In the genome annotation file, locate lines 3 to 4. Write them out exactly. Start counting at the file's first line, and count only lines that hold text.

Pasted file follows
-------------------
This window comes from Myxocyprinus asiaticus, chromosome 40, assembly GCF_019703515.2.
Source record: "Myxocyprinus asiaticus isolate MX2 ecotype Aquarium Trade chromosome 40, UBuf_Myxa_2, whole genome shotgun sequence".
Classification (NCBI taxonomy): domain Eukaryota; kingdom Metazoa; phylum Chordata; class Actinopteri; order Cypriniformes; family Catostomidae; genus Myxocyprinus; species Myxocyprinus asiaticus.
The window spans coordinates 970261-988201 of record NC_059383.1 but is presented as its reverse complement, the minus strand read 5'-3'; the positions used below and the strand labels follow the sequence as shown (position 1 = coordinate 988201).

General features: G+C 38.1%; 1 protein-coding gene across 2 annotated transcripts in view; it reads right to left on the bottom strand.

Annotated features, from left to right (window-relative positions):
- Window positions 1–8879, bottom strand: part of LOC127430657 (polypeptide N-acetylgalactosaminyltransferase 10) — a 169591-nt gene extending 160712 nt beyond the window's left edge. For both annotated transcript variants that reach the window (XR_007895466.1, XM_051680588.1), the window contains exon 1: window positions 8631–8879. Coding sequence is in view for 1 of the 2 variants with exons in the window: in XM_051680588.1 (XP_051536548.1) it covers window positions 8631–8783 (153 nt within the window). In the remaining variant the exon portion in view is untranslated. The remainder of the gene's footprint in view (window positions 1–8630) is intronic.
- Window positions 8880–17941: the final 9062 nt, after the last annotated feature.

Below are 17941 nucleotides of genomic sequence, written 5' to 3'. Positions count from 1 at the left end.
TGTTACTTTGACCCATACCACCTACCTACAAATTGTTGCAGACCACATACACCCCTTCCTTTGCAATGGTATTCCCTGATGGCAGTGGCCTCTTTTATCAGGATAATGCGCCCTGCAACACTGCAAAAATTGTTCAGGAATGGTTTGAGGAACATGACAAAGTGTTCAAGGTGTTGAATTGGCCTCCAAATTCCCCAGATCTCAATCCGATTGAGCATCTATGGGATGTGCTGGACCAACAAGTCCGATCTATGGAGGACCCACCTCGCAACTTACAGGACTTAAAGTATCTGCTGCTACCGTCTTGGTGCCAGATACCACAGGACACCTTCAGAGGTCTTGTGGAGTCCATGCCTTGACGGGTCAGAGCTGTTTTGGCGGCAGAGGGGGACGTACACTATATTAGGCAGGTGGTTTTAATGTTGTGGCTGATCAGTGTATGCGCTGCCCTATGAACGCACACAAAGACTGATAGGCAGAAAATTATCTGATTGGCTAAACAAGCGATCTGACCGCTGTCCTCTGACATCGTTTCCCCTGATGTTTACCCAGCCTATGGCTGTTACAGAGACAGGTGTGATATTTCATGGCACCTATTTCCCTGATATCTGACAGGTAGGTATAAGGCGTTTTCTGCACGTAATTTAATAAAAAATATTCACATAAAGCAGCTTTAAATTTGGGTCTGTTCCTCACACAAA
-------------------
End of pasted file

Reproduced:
Classification (NCBI taxonomy): domain Eukaryota; kingdom Metazoa; phylum Chordata; class Actinopteri; order Cypriniformes; family Catostomidae; genus Myxocyprinus; species Myxocyprinus asiaticus.
The window spans coordinates 970261-988201 of record NC_059383.1 but is presented as its reverse complement, the minus strand read 5'-3'; the positions used below and the strand labels follow the sequence as shown (position 1 = coordinate 988201).